National Suicide Prevention Awareness Month
School News from the Superintendent’s OfficeLaguna Beach Unified School District, Sept 4, 2019, Media Release
National Suicide Prevention Awareness Month: A Climate of Care
The month of September is National Suicide Prevention Awareness Month. Communities across the nation raise awareness about the impact of suicide, take time to reach out and support those impacted by loss, and enhance efforts to connect individuals who are at a heightened risk of suicide to qualified mental health crisis systems of support.
In school-age youth across the U.S., death by suicide is the second leading cause of death. In Orange County, statistics from 2016 indicate that there were 16 youth deaths by suicide, up from 7 in 2007, according to the California Department of Public Health. Across all age groups, death by suicide was the 10th leading cause of death in the most recent full year of data collection in 2017 according to the National Center for Health Statistics (NCHS), National Vital Statistics System.
Within National Suicide Prevention Awareness Month, we observe National Suicide Prevention Week that runs from September 8 through 14 and emphasizes the power of connections and the importance of discussing mental health in everyday moments. These efforts aim to destigmatize individual’s experiences of distress and promote action to connect those in need to qualified supports. World Suicide Prevention Day, on September 10, promotes the collaborative commitment of working together to prevent suicide through increasing awareness about the complex set of causes, risks and warning signs, and compassion and care for individuals in distress.
In the Laguna Beach Unified School District (LBUSD), an important area of focus has been to increase the social and emotional strength of all students in our schools. Our efforts have been focused primarily on increasing mental health awareness and reducing stigma in the identification and access of professional support, school-wide and classroom prevention, and enhancing crisis systems of support. For our student population of close to 2,800 students at four school sites, the district employs a team of credentialed school-based mental health professionals, including seven school counselors, four school psychologists, and two student support specialists providing services as school social workers as well as a dedicated Director of Social Emotional Support that oversees our programs.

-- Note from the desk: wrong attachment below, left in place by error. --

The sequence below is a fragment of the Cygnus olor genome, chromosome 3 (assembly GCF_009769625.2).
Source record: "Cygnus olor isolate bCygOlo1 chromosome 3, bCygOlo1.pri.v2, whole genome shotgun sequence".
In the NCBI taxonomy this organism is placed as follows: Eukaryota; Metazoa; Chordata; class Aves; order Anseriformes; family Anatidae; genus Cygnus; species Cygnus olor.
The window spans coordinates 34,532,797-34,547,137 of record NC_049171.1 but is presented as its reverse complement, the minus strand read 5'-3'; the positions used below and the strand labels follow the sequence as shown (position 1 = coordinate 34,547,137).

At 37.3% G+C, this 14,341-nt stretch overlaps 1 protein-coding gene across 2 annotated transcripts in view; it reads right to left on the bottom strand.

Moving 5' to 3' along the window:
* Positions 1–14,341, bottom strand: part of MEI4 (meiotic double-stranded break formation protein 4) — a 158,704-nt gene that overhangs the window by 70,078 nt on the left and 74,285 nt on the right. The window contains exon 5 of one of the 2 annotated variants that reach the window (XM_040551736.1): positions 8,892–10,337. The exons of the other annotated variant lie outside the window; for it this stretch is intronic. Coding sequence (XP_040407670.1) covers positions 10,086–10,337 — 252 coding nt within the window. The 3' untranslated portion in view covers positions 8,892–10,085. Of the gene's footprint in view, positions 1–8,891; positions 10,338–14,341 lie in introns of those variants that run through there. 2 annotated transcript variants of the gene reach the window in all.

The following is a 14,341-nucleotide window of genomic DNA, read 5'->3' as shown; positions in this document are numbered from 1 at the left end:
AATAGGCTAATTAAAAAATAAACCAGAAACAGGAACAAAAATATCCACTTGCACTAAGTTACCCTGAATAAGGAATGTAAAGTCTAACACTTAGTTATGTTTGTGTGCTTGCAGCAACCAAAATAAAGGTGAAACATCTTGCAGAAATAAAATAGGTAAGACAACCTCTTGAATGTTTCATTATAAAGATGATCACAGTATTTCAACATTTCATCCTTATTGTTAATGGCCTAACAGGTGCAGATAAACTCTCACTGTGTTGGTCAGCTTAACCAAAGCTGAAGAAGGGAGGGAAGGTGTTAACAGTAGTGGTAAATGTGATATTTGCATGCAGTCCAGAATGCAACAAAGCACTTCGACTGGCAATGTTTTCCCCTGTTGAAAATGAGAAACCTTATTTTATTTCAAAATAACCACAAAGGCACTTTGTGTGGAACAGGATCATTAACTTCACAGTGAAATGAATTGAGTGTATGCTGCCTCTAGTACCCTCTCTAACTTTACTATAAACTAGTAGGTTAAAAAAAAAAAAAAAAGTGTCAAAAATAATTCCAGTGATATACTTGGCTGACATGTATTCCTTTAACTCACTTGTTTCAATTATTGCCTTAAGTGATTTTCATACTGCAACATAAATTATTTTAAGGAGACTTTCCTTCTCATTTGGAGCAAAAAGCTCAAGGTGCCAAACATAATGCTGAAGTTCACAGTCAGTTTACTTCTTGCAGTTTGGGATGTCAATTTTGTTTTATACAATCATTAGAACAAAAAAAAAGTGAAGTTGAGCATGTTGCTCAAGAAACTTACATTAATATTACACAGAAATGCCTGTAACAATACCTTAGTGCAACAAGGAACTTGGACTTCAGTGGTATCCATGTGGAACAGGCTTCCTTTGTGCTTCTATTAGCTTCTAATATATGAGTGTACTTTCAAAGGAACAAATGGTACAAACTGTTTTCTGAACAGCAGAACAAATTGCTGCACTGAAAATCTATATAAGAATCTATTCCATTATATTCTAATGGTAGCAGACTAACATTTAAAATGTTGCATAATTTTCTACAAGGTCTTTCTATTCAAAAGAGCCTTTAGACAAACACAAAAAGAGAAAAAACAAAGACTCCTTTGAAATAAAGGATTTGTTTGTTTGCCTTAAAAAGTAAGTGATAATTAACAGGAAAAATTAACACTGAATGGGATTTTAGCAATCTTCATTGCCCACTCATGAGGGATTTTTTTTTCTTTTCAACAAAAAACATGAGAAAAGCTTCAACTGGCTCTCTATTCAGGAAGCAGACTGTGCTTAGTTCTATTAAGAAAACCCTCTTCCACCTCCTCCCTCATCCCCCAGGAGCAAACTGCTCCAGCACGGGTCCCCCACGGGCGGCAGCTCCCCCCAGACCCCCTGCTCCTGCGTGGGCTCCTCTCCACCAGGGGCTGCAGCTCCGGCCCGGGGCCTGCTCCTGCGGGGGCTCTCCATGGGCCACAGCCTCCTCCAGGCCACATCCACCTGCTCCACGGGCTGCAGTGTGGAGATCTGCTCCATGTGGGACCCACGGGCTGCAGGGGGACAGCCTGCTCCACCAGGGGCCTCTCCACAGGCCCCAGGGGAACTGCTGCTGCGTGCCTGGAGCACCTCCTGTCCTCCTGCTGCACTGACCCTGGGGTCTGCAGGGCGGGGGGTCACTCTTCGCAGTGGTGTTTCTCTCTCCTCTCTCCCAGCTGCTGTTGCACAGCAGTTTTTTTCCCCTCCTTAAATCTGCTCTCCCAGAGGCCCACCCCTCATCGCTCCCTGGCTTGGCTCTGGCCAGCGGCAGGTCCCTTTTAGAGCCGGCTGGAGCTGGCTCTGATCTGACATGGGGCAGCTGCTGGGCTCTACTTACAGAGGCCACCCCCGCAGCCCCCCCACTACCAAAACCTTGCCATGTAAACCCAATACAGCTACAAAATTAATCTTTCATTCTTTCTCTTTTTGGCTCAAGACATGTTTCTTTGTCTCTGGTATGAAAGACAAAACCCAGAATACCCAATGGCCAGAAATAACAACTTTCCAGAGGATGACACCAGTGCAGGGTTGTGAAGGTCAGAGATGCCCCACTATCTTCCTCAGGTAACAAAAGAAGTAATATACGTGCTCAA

There are multiple ways our team of school-based mental health service providers, administrators, teachers, and staff focus on suicide prevention efforts. LBUSD is one of the first school districts in the state to implement a universal social-emotional learning screening program that is made available to all students in kindergarten through 12th-grade, two times per year. This best practice approach enables school-based support teams to use evidence-based screening tools to identify students who are at risk and may be in need of further support, further enhancing our prevention work. Additionally, all staff who directly serve students in grades 6 through 12 are trained annually on the topic of suicide prevention, which includes training in identifying the risks and warning signs of students in distress, and how to take timely and decisive action to connect students to qualified support.
At the middle and high school level, the student support specialists lead suicide prevention week activities to increase staff and student awareness on the impact of suicide, risks and warning signs, and how to access supports for themselves, a friend, family member, or colleague. The Laguna Beach High School (LBHS) student support specialist, Ms. Alex Aronson, co-leads suicide prevention awareness classroom lessons alongside School Resource Officer Corporal Ashton in all 9th-grade health classes. Lastly, in response to recent legislative changes, suicide prevention hotline information has been placed on the back of every student’s school identification card in grades 6 through 12.
The work of suicide prevention, and youth suicide prevention, in particular, is a community effort that includes schools, families, public health officials, emergency responders, and more. There are multiple local and national resources available to help increase knowledge and awareness of suicide prevention, risks and warning signs, and ways to provide crisis support. One California-based resource, Know the Signs, provides important information about identifying indicators of risk through conversations, actions, and social media. Know the Signs provides a conversation framework for concerned family members or friends to start the conversation, listening and expressing care, creating a safety plan, and getting help. Lastly, Know the Signs helps individuals connect to qualified crisis resources, including:
*National Suicide Prevention Lifeline: 1-800-273-8255
*National Crisis Text Line: Text “HOME” to 741741
*Trevor Project: National Crisis Intervention and Suicide Prevention for *LGBTQ Youth: 1-866-488-7386
For individuals needing support after losing someone to suicide, resources can be found at the American Foundation for Suicide Prevention.
Note: Dr. Michael Keller, director of social and emotional support, contributed to this report.